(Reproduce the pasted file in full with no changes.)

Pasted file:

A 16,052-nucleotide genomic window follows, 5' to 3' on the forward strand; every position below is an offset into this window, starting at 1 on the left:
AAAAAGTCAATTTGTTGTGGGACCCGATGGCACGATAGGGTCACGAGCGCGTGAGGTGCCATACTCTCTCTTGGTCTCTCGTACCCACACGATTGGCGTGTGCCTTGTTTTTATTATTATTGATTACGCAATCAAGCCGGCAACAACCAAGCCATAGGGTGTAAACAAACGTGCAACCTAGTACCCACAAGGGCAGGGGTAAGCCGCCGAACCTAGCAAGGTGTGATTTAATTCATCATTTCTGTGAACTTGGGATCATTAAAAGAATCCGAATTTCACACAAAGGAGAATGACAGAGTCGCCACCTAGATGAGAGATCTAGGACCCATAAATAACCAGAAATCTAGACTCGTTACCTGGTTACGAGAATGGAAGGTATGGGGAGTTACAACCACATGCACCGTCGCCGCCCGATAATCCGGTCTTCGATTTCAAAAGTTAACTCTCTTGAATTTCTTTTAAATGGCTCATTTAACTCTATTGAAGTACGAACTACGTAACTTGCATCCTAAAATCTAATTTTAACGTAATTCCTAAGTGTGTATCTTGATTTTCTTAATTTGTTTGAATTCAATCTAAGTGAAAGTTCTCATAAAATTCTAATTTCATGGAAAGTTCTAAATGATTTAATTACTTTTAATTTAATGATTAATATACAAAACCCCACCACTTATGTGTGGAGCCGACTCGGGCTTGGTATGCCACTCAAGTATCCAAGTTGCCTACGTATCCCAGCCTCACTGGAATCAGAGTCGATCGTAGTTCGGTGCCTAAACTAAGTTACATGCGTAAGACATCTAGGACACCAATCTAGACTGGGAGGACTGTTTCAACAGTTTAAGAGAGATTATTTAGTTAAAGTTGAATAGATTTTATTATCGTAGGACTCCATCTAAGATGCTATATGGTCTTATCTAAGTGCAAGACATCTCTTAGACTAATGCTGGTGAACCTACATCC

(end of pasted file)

A 16,052-nucleotide genomic window follows, 5' to 3' on the forward strand; every position below is an offset into this window, starting at 1 on the left:
AAAAAGTCAATTTGTTGTGGGACCCGATGGCACGATAGGGTCACGAGCGCGTGAGGTGCCATACTCTCTCTTGGTCTCTCGTACCCACACGATTGGCGTGTGCCTTGTTTTTATTATTATTGATTACGCAATCAAGCCGGCAACAACCAAGCCATAGGGTGTAAACAAACGTGCAACCTAGTACCCACAAGGGCAGGGGTAAGCCGCCGAACCTAGCAAGGTGTGATTTAATTCATCATTTCTGTGAACTTGGGATCATTAAAAGAATCCGAATTTCACACAAAGGAGAATGACAGAGTCGCCACCTAGATGAGAGATCTAGGACCCATAAATAACCAGAAATCTAGACTCGTTACCTGGTTACGAGAATGGAAGGTATGGGGAGTTACAACCACATGCACCGTCGCCGCCCGATAATCCGGTCTTCGATTTCAAAAGTTAACTCTCTTGAATTTCTTTTAAATGGCTCATTTAACTCTATTGAAGTACGAACTACGTAACTTGCATCCTAAAATCTAATTTTAACGTAATTCCTAAGTGTGTATCTTGATTTTCTTAATTTGTTTGAATTCAATCTAAGTGAAAGTTCTCATAAAATTCTAATTTCATGGAAAGTTCTAAATGATTTAATTACTTTTAATTTAATGATTAATATACAAAACCCCACCACTTATGTGTGGAGCCGACTCGGGCTTGGTATGCCACTCAAGTATCCAAGTTGCCTACGTATCCCAGCCTCACTGGAATCAGAGTCGATCGTAGTTCGGTGCCTAAACTAAGTTACATGCGTAAGACATCTAGGACACCAATCTAGACTGGGAGGACTGTTTCAACAGTTTAAGAGAGATTATTTAGTTAAAGTTGAATAGATTTTATTATCGTAGGACTCCATCTAAGATGCTATATGGTCTTATCTAAGTGCAAGACATCTCTTAGACTAATGCTGGTGAACCTACATCC